Directed by David Flores and written & produced by Kevin VanHook (Voodoo Moon, Death Row), Sands of Oblivion stars Adam Baldwin (“Chuck,” Serenity, Independence Day), Morena Baccarin(“Stargate SG-1,” Serenity), Academy Award(R) winner George Kennedy (Cool Hand Luke, the Naked Gun films) and Dan Castellaneta (“The Simpsons”) as Cecil B. DeMille. First broadcast on the SCI-FI Channel, Sands of Oblivion will be presented in a special “Director’s Cut” edition, featuring additional footage not seen in the original airing.

A modern day excavation crew lead by soon-to-be divorced archaeologist couple Jesse and Alice Carter (Baldwin and Baccarin) have uncovered the secret that DeMille tried in vain to bury: the set holds the spirit of a vengeful Egyptian god, trapped in a smuggled artifact amongst the movie props. Unleashing an ancient centuries-old horror, it will be up to Jesse and Alice, along with an Iraq War combat veteran (Victor Webster, “Charmed”) to recapture the vile fury of ages past. DreadCentral praised Sands of Oblivion with “one of the most unique story ideas for any movie the SCI-FI Channel has ever produced!”

Sounds like this film will sort of do for The Ten Commandments what Shadow of the Vampire (2000) did for Nosferatu (1922), by supposing that real-life supernatural shenanigans were taking place amidst a movie set’s simulation of the supernatural.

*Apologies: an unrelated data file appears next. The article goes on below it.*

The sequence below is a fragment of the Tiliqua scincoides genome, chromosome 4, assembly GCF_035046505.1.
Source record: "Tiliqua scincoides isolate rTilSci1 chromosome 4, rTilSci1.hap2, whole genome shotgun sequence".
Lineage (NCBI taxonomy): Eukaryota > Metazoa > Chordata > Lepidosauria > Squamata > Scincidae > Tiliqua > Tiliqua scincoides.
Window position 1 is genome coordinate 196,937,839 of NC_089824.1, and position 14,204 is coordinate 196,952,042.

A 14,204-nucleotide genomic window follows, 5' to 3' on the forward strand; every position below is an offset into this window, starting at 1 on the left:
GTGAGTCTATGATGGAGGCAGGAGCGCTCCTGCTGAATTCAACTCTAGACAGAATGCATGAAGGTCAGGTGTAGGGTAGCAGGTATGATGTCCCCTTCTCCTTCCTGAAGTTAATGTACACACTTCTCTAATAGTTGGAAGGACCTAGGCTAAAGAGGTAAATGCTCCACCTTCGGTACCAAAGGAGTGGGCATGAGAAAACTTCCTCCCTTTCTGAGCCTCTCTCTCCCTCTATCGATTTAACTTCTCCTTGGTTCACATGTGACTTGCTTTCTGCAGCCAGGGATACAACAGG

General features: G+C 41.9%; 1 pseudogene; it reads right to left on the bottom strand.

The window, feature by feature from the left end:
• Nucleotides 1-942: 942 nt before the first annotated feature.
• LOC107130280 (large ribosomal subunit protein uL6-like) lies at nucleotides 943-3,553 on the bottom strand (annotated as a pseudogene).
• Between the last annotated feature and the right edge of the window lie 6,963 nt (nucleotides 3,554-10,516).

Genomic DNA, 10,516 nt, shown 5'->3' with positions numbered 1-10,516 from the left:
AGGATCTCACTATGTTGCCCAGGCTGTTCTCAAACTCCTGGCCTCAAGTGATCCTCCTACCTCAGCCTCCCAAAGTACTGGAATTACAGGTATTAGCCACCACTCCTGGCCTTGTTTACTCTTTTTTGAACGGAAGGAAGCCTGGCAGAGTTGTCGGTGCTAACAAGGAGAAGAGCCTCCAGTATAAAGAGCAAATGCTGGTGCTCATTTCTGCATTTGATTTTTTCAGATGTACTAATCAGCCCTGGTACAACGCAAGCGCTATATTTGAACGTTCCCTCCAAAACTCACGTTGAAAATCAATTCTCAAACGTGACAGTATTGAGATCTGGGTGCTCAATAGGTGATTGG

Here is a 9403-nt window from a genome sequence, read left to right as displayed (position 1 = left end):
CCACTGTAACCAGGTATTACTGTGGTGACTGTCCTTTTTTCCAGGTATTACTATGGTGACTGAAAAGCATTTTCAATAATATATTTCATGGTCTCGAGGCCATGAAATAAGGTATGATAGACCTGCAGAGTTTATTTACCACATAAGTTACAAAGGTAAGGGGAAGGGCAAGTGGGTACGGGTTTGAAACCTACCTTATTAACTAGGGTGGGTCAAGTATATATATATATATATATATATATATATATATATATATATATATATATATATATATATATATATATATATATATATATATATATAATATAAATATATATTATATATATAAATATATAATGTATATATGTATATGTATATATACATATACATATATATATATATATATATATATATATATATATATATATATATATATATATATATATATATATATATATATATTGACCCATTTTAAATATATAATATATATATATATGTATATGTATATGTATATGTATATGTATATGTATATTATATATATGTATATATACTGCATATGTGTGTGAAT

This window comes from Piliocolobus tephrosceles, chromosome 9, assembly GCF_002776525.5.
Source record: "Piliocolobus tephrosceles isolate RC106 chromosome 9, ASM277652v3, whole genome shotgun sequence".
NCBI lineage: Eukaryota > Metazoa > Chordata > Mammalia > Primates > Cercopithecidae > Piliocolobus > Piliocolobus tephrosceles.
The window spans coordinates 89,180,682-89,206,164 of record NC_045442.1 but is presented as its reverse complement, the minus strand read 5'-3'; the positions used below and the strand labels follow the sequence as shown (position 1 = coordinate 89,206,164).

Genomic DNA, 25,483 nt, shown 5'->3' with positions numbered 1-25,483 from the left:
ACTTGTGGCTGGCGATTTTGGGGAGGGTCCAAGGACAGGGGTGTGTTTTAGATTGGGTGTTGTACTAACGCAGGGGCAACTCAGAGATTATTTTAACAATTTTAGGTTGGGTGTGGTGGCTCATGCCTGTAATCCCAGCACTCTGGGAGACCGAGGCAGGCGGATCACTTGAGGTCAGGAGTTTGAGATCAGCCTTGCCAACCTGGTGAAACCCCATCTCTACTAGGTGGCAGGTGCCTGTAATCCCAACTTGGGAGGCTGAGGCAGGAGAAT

And hey, what’s this, Dan “Homer Simpson” Castellaneta is playing Cecil B. DeMille? Okay, now I really have to see this film.

The Ten Commandments — the interview’s up!


My interview with Cindy Bond, president and COO of Promenade Pictures and one of the producers of the animated version of The Ten Commandments, went up at CT Movies yesterday.

My editor, who interviewed her last year before the movie came out, added a couple notes in square brackets; and for space reasons, the piece as a whole skews more towards the business side of things than to the creative side of things.

However, as a Bible-movie buff, I had to ask a few more questions about the other films in Promenade’s Epic Stories of the Bible series, starting with Noah’s Ark: The New Beginning (alternate title: The Flood), and this is what she had to say:

- – -

Is Ben Kingsley back as the Narrator, and Elliott Gould as God?

Bond: Yeah, that’s right.

Is that going to be consistent across all twelve films?